PRODUCED BY THE WPA THIS FILM CHRONICLES THE DESTRUCTION FROM THE HURRICANE OF 1938 AND THE ARMY OF WPA AND CIVILIAN CONSERVTION CORPS WORKERS THAT HELPED REPAIR THE DESTRUCTION.
THE FILM TALKS MOSTLY ABOUT NEW ENGLAND, IT DOES HAVE SOME ACTUAL PICTURES OF SALTAIRE.
CHECK OUT THE WRECKAGE IN THE SALTAIRE BAYFRONT AND THE ELADIO AT THE TWO MINUTE MARK IN THE FILM. THIS IS A GREAT FILM TO GET A SENSE OF THE SIZE OF THE DESTRUCTION, AND YOU REALIZE THAT SALTAIRE WAS JUST SMALL CHANGE IN THE FOOTPRINT LEFT BY THIS MONSTER STORM.
YOU CAN ALSO BE DRAWN INTO POLITICAL CONSIDERATIONS. YOU KNOW, WPA, CCC THEN AND HECKUVA JOBS TODAY.
THANX FOR THE REFERENCE, JUSTIN.
HERE IS THE LINK: http://www.historylite.com/media/517/New_England_Hurricane_-_1938/
HUGH O'BRIEN THUMBS IT UP:
Leave it to Justin to dig this one up....
I’ve seen excerpts from this film, never the whole thing, in various documentaries over the years. Cool to finally see it all in context.
Did you guys catch the other Saltaire footage? At about 4:56 or so into the film there’s a brief shot of people leaving the Village Hall. Unmistakable. The camera pans down the ramp following some of the evacuees (it’s shot in daylight), with Ye Olde Casinoe in the background as well as the same house that stands today at the corner of Neptune and Bay. I didn’t know they had a screen door on the VH back then. Just the ticket to protect against rising flood waters. The VH footage is fol lowed by people being loaded onto a boat to be taken back to the mainland. I assume, but can’t definitely ascertain, that that’s our dock and our forebears. The film is hard to see on the computer (and its quality is a bit deteriorated), but it would be neat if Edie Watts or Ann Keegan could check it out and maybe identify some of the survivors.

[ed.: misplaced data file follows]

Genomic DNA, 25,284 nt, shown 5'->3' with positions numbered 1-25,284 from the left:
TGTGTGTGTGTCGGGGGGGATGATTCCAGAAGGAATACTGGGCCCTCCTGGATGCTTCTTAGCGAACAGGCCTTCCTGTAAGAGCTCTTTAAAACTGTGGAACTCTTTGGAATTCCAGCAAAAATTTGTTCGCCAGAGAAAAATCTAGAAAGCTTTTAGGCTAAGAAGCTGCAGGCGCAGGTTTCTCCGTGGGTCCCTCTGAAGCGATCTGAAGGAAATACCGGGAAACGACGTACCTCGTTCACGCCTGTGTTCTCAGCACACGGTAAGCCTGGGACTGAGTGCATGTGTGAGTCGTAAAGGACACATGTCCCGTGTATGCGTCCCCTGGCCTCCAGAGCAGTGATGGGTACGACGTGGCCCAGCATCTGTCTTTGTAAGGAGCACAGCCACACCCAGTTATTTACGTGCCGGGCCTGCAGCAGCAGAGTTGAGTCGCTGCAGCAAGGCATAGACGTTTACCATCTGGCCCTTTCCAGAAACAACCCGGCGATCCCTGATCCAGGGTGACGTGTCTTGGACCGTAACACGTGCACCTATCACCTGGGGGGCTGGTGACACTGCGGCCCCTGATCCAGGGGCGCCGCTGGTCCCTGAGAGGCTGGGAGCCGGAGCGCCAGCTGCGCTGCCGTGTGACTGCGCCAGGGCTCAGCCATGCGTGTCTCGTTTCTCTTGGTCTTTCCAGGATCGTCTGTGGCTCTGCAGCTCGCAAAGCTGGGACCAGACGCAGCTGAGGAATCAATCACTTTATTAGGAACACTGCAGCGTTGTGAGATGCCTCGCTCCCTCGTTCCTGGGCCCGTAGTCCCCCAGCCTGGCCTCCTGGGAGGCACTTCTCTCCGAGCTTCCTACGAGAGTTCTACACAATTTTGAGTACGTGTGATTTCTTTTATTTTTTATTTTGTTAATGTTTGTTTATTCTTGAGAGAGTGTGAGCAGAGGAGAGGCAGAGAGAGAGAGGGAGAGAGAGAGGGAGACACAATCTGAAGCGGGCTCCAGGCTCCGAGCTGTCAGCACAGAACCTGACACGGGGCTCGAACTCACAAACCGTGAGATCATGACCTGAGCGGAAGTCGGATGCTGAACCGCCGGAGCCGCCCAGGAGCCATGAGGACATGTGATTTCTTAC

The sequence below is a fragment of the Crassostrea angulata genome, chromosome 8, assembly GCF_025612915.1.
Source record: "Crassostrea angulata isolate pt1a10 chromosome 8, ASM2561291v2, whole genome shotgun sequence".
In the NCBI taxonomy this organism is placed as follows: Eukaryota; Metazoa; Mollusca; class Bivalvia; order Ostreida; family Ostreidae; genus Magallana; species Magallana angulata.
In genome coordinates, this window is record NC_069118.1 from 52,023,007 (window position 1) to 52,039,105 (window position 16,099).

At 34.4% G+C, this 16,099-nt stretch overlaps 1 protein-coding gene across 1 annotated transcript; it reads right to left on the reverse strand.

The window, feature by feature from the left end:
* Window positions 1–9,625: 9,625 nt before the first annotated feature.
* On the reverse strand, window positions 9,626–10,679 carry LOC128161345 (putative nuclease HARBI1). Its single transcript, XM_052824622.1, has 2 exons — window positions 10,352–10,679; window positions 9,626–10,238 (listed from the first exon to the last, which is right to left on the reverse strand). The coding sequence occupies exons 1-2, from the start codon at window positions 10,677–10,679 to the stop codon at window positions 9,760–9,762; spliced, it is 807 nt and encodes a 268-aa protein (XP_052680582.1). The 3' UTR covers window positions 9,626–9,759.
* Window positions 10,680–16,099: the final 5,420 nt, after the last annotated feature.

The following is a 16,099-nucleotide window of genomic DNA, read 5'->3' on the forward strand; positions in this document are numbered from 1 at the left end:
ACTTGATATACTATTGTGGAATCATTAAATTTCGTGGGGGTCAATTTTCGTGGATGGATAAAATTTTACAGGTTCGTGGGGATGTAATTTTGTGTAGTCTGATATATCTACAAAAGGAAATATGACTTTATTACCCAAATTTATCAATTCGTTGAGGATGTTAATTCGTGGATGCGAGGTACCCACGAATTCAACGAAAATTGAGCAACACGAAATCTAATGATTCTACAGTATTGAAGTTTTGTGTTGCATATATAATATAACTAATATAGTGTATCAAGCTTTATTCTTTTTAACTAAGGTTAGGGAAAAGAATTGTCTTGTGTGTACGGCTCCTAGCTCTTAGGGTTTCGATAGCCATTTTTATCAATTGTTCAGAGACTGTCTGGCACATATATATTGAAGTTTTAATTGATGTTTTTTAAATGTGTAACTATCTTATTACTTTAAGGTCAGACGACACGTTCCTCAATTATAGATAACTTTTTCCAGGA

Disappointing that there’s no footage of Madame Bazinet or Mrs. Haas being excavated by the WPA. (Okay, sorry.)
For film buffs (if any), the background music heard for about 50 seconds starting at 3:42 is lifted from the soundtrack from King Kong. (In KK it’s heard from the time Kong breaks out of the theater, onto the street, and begins climbing the building where he eventually finds Fay Wray in her boudoir.) Much of the other music sounds familiar, like Kong a lot of it probably written by Max Steiner, and taken from the RKO library. One of the sadder untold stories of the Great Hurricane is how WPA spotter planes had to shoot Kong off the water tower in order to save it so we could pull it down on Labor Day 1968. The work gangs buried the carcass in front of the maintenance yard, which explains why the height of the dunes in that area has gradually been falling over the past seven decades, even as the dune grass thrives.
Anyway, thanks JZJr, and also Harry Hopkins, and thanks to our mentor, Johare firstname.lastname@example.org, for continuing the valiant work of the blogspot. Or, as the narrator of the film pronounced it, “vail-ee-yent” (he says it at the VH shot).
Let’s get to work i.d.’ing those refugees. We ain’t got all night.